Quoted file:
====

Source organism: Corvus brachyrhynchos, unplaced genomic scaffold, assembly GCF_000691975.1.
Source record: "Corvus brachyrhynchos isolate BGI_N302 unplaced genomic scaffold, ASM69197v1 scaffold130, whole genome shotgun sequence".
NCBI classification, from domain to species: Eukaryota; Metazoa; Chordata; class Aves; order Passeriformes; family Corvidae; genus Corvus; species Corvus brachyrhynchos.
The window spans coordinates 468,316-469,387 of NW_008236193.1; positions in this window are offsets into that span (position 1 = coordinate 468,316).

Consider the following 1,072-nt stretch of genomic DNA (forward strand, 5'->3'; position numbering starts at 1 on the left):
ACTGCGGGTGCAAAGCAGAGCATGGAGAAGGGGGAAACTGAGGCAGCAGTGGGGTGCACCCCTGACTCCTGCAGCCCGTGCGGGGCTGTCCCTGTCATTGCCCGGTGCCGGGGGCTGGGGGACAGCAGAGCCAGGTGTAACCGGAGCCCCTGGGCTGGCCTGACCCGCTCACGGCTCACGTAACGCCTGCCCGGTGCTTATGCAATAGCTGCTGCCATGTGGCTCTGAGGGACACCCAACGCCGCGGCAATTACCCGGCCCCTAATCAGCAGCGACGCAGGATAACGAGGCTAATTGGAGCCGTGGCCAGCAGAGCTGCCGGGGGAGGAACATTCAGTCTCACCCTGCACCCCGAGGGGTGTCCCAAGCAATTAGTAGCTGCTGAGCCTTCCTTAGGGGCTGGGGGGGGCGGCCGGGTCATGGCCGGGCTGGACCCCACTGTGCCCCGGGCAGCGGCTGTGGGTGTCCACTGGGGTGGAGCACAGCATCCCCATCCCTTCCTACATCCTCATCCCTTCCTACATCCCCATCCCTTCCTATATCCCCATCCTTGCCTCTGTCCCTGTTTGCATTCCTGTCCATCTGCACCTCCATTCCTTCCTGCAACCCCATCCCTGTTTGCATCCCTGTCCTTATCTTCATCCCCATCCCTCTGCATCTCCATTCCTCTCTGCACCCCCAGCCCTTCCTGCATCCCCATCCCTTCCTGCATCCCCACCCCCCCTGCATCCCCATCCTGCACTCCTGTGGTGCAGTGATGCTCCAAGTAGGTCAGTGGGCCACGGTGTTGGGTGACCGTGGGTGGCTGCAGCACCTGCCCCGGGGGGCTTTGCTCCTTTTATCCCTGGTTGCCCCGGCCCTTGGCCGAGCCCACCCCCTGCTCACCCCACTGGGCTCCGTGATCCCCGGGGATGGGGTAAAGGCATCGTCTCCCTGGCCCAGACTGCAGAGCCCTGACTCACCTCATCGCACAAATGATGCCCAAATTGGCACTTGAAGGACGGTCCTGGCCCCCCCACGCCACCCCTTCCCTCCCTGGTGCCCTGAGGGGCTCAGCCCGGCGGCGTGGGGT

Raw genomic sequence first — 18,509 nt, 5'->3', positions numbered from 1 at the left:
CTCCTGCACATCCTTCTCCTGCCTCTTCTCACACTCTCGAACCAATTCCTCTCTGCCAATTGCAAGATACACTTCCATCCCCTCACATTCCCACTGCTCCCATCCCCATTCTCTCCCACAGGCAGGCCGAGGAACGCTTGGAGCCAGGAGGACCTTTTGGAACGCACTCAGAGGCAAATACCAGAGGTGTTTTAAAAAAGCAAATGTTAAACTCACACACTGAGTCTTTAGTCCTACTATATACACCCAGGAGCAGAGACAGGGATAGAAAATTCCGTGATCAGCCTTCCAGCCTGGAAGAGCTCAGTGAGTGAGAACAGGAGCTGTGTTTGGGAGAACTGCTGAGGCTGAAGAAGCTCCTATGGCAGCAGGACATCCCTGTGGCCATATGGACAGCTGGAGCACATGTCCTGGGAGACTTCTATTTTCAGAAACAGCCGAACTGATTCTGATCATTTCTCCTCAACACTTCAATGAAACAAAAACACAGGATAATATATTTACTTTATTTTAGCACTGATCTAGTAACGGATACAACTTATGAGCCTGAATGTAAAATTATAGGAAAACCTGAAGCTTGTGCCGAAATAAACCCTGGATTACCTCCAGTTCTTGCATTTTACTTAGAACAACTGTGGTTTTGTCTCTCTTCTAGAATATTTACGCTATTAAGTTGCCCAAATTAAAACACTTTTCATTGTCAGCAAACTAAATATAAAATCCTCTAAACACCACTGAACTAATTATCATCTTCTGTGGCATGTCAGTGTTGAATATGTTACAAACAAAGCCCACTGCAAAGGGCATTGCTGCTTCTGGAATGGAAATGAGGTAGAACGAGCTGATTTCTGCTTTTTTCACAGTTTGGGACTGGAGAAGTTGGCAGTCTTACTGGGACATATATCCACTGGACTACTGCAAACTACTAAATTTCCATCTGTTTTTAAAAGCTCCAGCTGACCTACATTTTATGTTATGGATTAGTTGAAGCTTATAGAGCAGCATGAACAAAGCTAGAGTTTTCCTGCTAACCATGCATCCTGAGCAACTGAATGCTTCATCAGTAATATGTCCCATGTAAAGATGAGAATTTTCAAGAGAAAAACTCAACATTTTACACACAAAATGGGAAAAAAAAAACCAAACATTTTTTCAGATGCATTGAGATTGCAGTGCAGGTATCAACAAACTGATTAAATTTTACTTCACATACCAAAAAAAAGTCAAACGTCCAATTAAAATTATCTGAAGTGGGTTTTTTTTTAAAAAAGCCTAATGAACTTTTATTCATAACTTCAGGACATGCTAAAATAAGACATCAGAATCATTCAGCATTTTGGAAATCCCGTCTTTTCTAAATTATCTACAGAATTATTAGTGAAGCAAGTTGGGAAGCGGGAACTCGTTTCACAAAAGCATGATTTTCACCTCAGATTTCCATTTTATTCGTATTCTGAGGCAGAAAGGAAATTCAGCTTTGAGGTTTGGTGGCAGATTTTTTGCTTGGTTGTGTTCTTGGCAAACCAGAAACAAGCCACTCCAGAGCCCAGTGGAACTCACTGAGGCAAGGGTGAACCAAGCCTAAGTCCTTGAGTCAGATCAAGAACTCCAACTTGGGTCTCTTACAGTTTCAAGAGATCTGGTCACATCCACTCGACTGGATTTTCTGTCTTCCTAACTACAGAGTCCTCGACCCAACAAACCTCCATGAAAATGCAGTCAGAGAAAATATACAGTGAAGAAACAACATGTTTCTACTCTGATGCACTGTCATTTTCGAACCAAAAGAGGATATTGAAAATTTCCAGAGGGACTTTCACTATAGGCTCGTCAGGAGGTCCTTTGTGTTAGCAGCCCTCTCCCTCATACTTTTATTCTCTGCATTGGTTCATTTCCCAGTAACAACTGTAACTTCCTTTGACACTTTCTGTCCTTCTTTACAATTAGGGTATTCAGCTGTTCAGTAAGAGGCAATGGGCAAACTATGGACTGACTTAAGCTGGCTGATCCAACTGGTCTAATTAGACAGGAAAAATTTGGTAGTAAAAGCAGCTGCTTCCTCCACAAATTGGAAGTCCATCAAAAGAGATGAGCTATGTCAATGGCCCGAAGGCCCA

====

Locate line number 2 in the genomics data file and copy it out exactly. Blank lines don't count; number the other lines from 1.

Source record: "Corvus brachyrhynchos isolate BGI_N302 unplaced genomic scaffold, ASM69197v1 scaffold130, whole genome shotgun sequence".